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Barbara Streisand's Greatest Hits, Volume 2
Barbra Streisand

Columbia 35679
Released: December 1978
Chart Peak: #1
Weeks Charted: 46
Certified 4x Platinum: 10/26/84

Barbra StreisandBarbra Streisand's first Greatest Hits album, released in February 1970, may have been a bit premature. While the singer/actress's first nine albums, released from 1963 to 1966, all made the top 10 of the album chart, Streisand didn't enjoy as much success on the Billboard Hot 100. In fact, "People," which reached number five in 1964, was her only single to break into the top 40 prior to "Stoney End" in 1970.

Barbra Streisand's Greatest Hits Volume 2, however, lived up to its title. The album, which includes songs recorded from 1972 through 1978, features Streisand's first three Number One singles -- "The Way We Were," "Love Theme from 'A Star Is Born'," and "You Don't Bring Me Flowers," a duet with Neil Diamond. It also chronicles Streisand's success on the silver screen, as two of those three hits were from blockbuster films starring Streisand. She did not appear in the 1978 film The Eyes of Laura Mars, but she did have a hit with the theme song, which reached number 21.

Some of the most memorable songs among the other tracks on Greatest Hits Volume 2 were culled from the 1972 album Live Concert at the Forum, which reached number 19. The concert was a benefit for Democratic presidential candidate George McGovern. Streisand originally recorded the song "Where You Lead," written by Carole King and Toni Stern, in 1971 on Barbra Joan Streisand, the second album she recorded with producer Richard Perry. It was only appropriate that she performed it at the McGovern concert at the Forum, since King was also on the bill. Instead of doing the song straight, however, Streisand turned it into a medley with Dan Penn and Spooner Oldham's "Sweet Inspiration."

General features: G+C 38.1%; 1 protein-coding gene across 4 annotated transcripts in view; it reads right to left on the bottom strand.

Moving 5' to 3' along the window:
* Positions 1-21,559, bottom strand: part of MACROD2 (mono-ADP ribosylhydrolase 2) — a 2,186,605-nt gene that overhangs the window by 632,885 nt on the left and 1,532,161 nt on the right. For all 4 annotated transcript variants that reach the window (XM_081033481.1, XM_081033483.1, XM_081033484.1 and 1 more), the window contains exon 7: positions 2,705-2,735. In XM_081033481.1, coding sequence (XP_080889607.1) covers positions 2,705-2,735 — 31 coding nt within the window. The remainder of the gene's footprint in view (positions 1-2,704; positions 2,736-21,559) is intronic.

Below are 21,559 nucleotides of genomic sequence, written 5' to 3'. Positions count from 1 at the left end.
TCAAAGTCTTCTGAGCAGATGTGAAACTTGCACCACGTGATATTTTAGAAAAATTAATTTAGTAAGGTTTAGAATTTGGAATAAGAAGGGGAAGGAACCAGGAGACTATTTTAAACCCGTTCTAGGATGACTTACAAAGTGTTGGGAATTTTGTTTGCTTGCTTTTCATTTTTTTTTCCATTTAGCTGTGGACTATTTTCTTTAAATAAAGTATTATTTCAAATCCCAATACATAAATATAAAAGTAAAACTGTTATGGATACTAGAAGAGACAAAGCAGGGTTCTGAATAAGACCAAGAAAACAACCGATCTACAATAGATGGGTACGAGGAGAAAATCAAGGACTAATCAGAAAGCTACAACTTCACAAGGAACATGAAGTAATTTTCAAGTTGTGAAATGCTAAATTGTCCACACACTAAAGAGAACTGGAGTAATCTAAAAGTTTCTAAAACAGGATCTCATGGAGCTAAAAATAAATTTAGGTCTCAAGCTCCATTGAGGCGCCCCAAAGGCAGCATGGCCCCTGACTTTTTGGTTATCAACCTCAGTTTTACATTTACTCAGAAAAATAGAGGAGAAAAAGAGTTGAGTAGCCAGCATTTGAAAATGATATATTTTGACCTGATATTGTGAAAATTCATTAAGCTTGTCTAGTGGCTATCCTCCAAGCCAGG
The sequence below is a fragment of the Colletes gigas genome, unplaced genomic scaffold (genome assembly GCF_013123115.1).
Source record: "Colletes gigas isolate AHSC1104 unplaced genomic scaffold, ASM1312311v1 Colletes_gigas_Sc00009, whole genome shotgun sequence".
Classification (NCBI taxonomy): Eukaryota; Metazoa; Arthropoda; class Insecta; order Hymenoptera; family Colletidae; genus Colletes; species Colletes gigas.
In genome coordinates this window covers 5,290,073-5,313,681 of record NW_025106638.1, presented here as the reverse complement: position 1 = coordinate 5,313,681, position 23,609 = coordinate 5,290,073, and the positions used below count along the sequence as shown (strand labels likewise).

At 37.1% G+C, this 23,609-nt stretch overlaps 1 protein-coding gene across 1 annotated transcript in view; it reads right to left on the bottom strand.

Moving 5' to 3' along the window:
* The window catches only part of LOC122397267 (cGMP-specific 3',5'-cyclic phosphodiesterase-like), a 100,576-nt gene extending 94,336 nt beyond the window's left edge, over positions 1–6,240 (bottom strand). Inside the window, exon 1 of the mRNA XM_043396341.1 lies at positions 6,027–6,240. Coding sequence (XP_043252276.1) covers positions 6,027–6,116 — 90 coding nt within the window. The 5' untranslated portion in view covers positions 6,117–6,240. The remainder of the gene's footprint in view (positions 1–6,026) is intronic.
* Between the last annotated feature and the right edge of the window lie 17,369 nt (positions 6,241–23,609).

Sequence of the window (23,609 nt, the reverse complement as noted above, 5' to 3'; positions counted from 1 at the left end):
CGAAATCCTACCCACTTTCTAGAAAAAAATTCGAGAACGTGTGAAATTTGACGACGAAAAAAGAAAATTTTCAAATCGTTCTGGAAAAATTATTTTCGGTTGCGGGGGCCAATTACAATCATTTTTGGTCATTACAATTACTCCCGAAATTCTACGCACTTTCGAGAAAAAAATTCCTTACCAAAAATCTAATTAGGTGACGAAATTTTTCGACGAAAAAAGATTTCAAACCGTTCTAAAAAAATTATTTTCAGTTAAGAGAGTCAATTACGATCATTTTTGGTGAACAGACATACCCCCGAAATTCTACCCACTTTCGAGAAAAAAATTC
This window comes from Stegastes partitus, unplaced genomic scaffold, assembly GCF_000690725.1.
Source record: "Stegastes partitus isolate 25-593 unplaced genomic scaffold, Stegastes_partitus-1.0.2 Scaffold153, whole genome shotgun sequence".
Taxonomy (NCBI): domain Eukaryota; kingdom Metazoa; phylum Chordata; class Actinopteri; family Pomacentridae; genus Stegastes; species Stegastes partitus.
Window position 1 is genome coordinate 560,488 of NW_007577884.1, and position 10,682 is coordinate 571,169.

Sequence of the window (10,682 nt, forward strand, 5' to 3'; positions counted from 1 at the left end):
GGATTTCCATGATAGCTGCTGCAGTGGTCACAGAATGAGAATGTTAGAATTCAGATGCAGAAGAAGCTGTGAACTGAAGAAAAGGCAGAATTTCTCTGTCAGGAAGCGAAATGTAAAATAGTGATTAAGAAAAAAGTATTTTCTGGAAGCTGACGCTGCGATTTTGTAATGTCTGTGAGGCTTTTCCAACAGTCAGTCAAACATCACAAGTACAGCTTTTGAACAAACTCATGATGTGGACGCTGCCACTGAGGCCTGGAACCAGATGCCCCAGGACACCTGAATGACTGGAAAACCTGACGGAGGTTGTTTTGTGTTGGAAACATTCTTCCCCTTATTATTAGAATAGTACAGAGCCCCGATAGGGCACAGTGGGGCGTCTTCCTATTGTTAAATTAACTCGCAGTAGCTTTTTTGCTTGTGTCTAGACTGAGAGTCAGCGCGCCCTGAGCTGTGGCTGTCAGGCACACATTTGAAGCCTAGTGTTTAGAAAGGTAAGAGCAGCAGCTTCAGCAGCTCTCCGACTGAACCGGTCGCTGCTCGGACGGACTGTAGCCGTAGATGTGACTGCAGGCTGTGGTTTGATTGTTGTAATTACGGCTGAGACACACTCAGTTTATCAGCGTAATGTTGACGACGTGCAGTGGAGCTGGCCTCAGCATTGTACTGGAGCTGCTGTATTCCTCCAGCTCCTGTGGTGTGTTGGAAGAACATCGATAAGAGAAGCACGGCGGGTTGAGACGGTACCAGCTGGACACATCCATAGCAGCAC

At the concert, Streisand also performed "Stoney End," but initially she was hesitant to perform the song live. "She was afraid to do it, because it had been two years, approximately, since it was a hit," recalls Perry. "She didn't think people would remember it. She wanted to do 'Second Hand Rose' instead." The producer tried to talk Streisand into performing the song and even volunteered to write the lyrics, which Streisand had forgotten, on the floor. "So I was there on my hands and knees for about an hour scrawling in chalk verses to 'Stoney End.'" At the concert, Streisand asked the crowd if they wanted to hear the song; the response was overwhelming. "She performed it brilliantly," says Perry.

The studio version of "Stoney End," included on the 1971 album of the same name and on Greatest Hits Volume 2, holds a special place in Perry's heart. "That was the first session we had ever done together and it was the longest session in the history of the Los Angeles Musicians Union. It started at 7 P.M. and ended at 5:30 A.M., and not one string player complained." The song was cut with a full orchestra and background singers live in the studio. "'Stoney End' was the third track that we cut that night and it was the one that was the riskiest, but also the one that had the most potential to become a hit." Although the song wasn't in the Streisand mold, the singer was able to adapt the material. "She came there to sing," says Perry. "When we did the first take, it was a real thrilling moment."

Streisand undoubtedly had another thrilling moment when Greatest Hits Volume 2 became her fourth Number one album in its sixth week on the chart.

- Craig Rosen, The Billboard Book of Number One Albums, 1996.

Bonus Reviews!

Streisand's first greatest hits set since 1970 is dominated by recent material: side one consists entirely of 1977-78 singles. The cuts range from the rhythmic "Stoney End," Streisand's first rock outing in 1971, to a pair of Oscar-winning songs which exemplify the singer's easy listening side. The full-bodied arrangements by the likes of Gene Page, Nick DeCaro and Larry Carlton define the instrumental back-drops, while Streisand's far-reaching vocals amaze and awe. Best cuts: "Evergreen," "The Way We Were," "Sweet Inspiration" "Where You Lead," "Stoney End," "You Don't Bring Me Flowers."

- Billboard, 1978.

The best of Barbra in the 70s. * * * * *

- William Ruhlmann, The All-Music Guide to Rock, 1995.

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